Doodle You

Doodle You (Photo credit: neonbubble)

There is a sensitive blogger, summerteifi, who doodles her thoughts and by doing so gets them out in the open. Her advice is this:

“Express yourself, embrace creativity to help release these fears, pain and worry. Once out on paper, they soften and feel distant and become reassured by the motherly parenting parts of yourself. And if they don’t, keep doodling, keep sharing, keep expressing and never stop knowing this too shall pass.”

So how do you get your Thingish things out in the open?

      


Angst–or a pity party for one

Traditional Scuderia Ferrari logo

Traditional Scuderia Ferrari logo (Photo credit: Wikipedia)

This post will be understood by fellow bloggers who have not yet hit the “big time” of being Freshly Pressed by WordPress.  For those of you who do not know what this means—it is the equivalent of (almost) getting a book deal, buying a new silver Ferrari, and thumbing your nose at your bill collectors.

How does one get Freshly Pressed? I read the instructions on improving your likelihood of being FP (as those of us in the biz call it) and have tried to incorporate the suggestions into my posts. I have tried be topical and give  proper due to those I have quoted. I take great pains to add pictures appropriate to my topics (though I have not yet figured out how to put my own pictures on the blog yet—but that will come); and I try to be as grammatically correct as my aging brain  and English degree will let me–but still no recognition! What am I doing wrong?

And today—today, I lost one of my followers. I read a blog recently where a fellow blogger  lost a follower, and I understood his dilemma, and was sympathetic,  but I had not yet been hit by the delete button. Now I fully understand—what did I do? Did I comment on a site and the comment was misunderstood? Did one of my posts offend someone? Or,… and please don’t let this be it—did I bore them to tears?

I have had my blog since August 2011, but because I am so simple-minded, my niece, Chay Geauvreau, set it up for me. She asked me my favourite colours and put a lot of thought into getting me on the right track. She knew I wanted a forum for the columns I write weekly for the newspaper where I freelance. (Of course, I passed  this by my editor, who told me that because I am freelance the columns belong to me, even though the paper pays for them: Bonus!) We tried to call this just “On The Homefront” but apparently we had to add “and beyond” as someone else was using the name, or something like that. That was okay by me, as this is the name of the column I write, so I did not have much trouble remembering it.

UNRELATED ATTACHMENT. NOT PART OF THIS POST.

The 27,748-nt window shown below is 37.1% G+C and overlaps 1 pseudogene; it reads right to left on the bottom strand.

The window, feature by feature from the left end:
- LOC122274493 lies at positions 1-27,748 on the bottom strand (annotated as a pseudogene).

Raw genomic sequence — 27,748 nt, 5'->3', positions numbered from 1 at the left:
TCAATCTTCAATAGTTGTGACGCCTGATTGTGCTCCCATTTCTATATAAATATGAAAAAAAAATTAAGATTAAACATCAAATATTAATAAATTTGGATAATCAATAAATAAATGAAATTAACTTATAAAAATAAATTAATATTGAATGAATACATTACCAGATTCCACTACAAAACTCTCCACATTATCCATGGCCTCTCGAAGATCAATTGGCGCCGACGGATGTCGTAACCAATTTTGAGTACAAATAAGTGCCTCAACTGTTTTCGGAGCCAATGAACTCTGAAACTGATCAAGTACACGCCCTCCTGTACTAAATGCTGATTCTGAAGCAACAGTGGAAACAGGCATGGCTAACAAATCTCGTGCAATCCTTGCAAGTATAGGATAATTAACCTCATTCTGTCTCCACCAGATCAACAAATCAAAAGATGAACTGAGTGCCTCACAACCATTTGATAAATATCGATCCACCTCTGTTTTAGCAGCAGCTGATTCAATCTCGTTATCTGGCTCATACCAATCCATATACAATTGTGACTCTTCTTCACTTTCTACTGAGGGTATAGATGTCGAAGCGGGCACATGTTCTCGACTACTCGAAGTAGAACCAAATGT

When I started out, I was only posting about once a week. In December I started to pick up the pace and post stuff (great works of creative literature – lol) that was just for the blog and not merely recycled columns. In the past three months I have tried to post at least four times a week, and my stats have risen dramatically. Not dramatically for those of you getting thousands, or even hundreds of hits, but dramatically for me. So what is the next step in this whole process? Why to be Freshly Pressed, of course!

Okay, the pity party is over. Even if I never get Freshly Pressed, I am enjoying this blogging experience. I have met some of the most wonderful people, and been nominated for a number of awards, which, when and if I ever become organized enough, I will be recognizing by doing my due diligence and posting the awards and naming some of my favourite blogs, which is going to be difficult because I have so many.

Spend no time feeling sorry for me, we all have to get rid of our little bit of angst sometimes. I am over it now- sort of, kind of, in a way.

(If any of you have any idea why I have not been chosen—let me know. But be gentle, as I am a rather delicate soul. And to the person who deleted me, if you still look in on occasion, I would be interested to hear from you. Maybe the reason you deleted me is the reason I have not yet been Freshly Pressed.)

English: The logo of the blogging software Wor...

English: The logo of the blogging software WordPress. Deutsch: WordPress Logo 中文: WordPress Logo (Photo credit: Wikipedia)

Published in: on June 26, 2012 at 5:50 pm  Comments (94)  
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Potlucks are not for the faint of heart

Recipes

Recipes (Photo credit: pirate johnny)